Richard Formidoni: First and foremost is the sound. There isn’t anything that sounds like Krome, and that’s due in part to the huge sample collections, which are larger than any other dedicated music workstation (except our flagship Kronos).

Second is that huge, color TouchView display. The size, resolution, and responsiveness of the new display really draws you in, and the interface is similar to other Korg workstations, so if you’ve played one of our boards before, you’ll instantly know how to get around, but the new touch/drag/swipe gestures add a lot to the experience.

And our Ultra-lightweight 88-key version comes in at a mere 32 pounds! As of the time of this writing, it’s the lightest weight workstation we know of.

Synthtopia: Do you have something on the Korg website that lists the sounds or the range or sounds on the Krome? Are audio demos available on the Web?

Richard Formidoni: Yes, we have audio demos and full documentation on our site at www.korg.com/krome. Just click the speaker icon to hear the audio demos, and click on the “Support and Downloads” link to download the Voice Name List.

Synthtopia: Finally – can you let us know the date when you anticipate the Krome will be available, and what you expect the street prices to be?

Richard Formidoni: It’s appearing in stores as we speak. The U.S. street prices are as follows:

  • Krome 61: $999
  • Krome 73: $1199
  • Krome 88: $1599

More information on the Kromes is available at the Korg site.

15 thoughts on “A Closer Look At The Krome With Richard Formidoni, Korg’s Technology Product Manager

  1. The price looks pretty good considering the features.

    I’ve never been too big on workstations because of their complexity. Tons of features but too much messing around with menus. The touchscreen and the DAW plugin make me think that this might avoid a lot of that.

  2. Looking forward to trying the Krome out when it shows up at GC.

    When this was announced, i thought it was going to be in the 2K range and wasn’t that excited. At $1,000, it looks pretty sweet. My main question is how flexible the synth is – the Korg site doesn’t really say much about it.

    1. The manual is freely available on Korg’s web site. That should tell you everything about it except exactly how it sounds.

      Personally, I am just a hobbyist in the music field, but I love hardware synths. For one, just look at resale value. How much can you get for a 10-year-old synth? How much can you get for a 10-year-old pile of floppies that will probably not work with your current setup at all?

      I also see a lot of concerts with a Mac up on the stage. I wonder how they would handle a computer failure? Hard drives do die. Operating systems crash. Hardware synths also fail, but not nearly as much as computers.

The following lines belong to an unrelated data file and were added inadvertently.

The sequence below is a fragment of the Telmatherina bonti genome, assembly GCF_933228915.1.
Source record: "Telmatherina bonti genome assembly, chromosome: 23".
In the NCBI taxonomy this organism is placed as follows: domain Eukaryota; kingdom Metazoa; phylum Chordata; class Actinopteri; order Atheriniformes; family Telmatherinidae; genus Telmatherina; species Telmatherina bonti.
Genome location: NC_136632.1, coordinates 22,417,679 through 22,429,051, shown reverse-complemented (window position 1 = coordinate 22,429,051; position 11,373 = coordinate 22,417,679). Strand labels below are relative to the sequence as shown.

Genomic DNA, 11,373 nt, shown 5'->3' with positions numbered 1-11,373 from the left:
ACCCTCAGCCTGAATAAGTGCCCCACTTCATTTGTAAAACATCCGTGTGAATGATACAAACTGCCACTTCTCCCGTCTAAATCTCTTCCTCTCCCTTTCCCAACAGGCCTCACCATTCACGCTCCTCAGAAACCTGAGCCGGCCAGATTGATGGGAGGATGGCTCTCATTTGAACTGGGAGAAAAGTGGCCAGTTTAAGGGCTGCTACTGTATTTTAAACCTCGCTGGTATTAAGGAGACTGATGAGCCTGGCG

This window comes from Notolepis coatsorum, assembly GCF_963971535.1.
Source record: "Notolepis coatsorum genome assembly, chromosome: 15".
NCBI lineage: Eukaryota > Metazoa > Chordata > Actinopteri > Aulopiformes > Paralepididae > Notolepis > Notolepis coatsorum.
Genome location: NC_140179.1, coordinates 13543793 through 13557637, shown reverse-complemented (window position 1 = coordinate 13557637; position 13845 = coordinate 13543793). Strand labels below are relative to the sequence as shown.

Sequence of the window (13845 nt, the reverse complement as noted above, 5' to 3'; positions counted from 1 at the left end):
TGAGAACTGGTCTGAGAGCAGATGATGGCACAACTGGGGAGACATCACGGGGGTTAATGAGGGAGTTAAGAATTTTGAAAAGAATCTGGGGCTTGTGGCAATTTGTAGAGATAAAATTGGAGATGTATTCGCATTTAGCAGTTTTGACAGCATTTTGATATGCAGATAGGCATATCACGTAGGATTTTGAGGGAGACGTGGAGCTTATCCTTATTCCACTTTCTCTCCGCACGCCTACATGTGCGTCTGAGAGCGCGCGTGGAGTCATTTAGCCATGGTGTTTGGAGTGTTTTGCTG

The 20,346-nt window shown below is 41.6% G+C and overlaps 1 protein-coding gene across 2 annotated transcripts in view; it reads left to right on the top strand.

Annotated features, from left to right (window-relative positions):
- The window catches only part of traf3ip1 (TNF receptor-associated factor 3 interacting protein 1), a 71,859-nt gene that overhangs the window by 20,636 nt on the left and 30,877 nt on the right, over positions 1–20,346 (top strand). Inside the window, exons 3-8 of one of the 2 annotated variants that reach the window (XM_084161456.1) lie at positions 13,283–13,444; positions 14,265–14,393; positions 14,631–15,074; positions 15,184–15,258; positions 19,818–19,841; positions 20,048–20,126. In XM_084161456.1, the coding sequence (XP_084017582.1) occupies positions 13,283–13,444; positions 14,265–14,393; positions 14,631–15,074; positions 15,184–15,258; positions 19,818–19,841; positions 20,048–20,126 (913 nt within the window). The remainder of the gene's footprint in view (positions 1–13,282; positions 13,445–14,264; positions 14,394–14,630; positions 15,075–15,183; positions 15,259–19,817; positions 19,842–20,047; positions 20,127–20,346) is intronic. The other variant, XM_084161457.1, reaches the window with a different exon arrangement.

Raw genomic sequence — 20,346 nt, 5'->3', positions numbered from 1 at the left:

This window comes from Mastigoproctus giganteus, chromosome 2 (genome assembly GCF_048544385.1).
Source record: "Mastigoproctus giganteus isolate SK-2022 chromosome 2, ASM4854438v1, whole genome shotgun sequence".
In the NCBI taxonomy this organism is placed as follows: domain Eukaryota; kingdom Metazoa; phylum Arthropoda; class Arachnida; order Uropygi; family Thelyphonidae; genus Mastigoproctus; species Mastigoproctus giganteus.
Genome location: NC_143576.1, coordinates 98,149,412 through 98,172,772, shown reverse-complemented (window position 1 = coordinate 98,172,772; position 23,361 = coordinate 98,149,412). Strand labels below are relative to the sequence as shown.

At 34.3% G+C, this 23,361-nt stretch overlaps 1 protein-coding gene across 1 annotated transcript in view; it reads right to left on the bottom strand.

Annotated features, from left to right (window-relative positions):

1. Of course computers are subject to failures but it’s so easy (and light) to bring a backup laptop.
        That said, hardware synths offer more and more sounds and fonctions but also use more and more computer technology..

      2. I understand where you are coming from, but can you really get a feel for a synth from a manual?

        The Krome sounds like its probably pretty powerful for the price. I wish companies would do a better job of showing off their synths, though!

  3. This looks good, and I’m still considering it, but I need audio tracks, and I’m leaving PC soft synths, so Kronos is almost only option to me. And considering the other synthesizers it has in its belly, its roughly the best value there is in the HW synth market.

    1. The Kronos has tons of features, but it does so much that seems daunting.

      What’s it got, something like 9 synth engines? That’s probably awesome for some people, but I don’t think I’d ever figure it all out. I’ve got a Kurzweill that is like that – so deep I can never wrap my brain around it.

      For that reason, the price and the touchscreen, the Krome looks interesting to me.

  4. I like the price point on these keyboards, and I hope we get some in soon at the store I work for. The Kronos, which we carry, is amazing but sadly most musicians who sit down to play it only play the pianos or organs. The Karma engine is amazing, but it’s a bit complex for someone who’s looking for bread and butter sounds. And the price is a bit daunting as well for the 88-key version. Most musicians at my store don’t have $3 thousand plus to blow on a keyboard.

  5. it’s a great bang-for-buck board.. with a cheap key bed (you’ll find higher quality keys on toys) and mid range quality sound. Check YouTube for a video comparing Kronos vs Krome fidelity. No comparison. Korg cut many corners to get this board in at this price range, but they forgot musicians want quality over affordability. Korg needs to use the same key beds Yamaha uses on their Motifs and they need to ..spend a bit more on converters and circuitry and less on touch screen bells and whistles… IMO

    That said, once you get the hang of the workflow, it’s a fun board to around on

  6. I was almost sold on this thing till I played it. The action is really unsatisfying. I’m a piano player; uninspiring, cheap, shoddy action is a deal-breaker. I’d rather play a digital piano that can’t do one-tenth of what this thing does.

  7. You either need a keyboard or synthesizer that has a converter that hooks to your computer, or you can buy a card for your computer that hooks up to your keyboard. See Roland or Yamaha.

  8. Would “Don’t Forget to Remember Me” be a good song for a gradation karaoke party to sing?



  9. I had a Korg Kronos 88 low serial number.. Had the typical key bed issue, some notes not playing or playing very softly, almost sticking. usually in the manual just below middle C. Kronos sounds, most acoustic sounds all needed tweaking, acoustic guitars, basses, sax (horrible), and a lot of others.

    I purchased to use in my home studio with Cubase 5, and use the soft synths that I have installed, Kontakt, East West, Fab Four, Sax Lab, Real guitar / strat / les paul. etc. Use Cubase as the external clock, record midi into Cubase and use instrument plugins + effects on track and sample it back to Kronos through 1/4″ jack from my mixer’s D buss. Cubase never saw the Kronos and this never transpired.

    So Kronos is gone, replaced by Krome 73 (sounds are better except organs and pianos.) Still doesn’t hook up to Cubase 5. This is a huge problem, as I do record with sequences not using most internal sounds. Key bed on 73 is horrible, keys are not hinged in proper spot, hinged at end of case, so you have to play board differently.. Am very disappointed in Korg, and have used Korg a very long time and had nothing but Korg on my rigs for years. Poly 800, Poly 6, Bx3, DW8000, Korg Vocoder, MS10, DSG1, M3R with Re1, X2, X3, N264, Prophecy, Triton Studio, X50, M50, Kronos, Krome and I know there were a few more. But my love affair is almost over if I can’t figure this out.

    Yamaha with seem less integration will be next and combine it with Rolands Fantom G7 or G8. Hope someone can shed some light on the problem.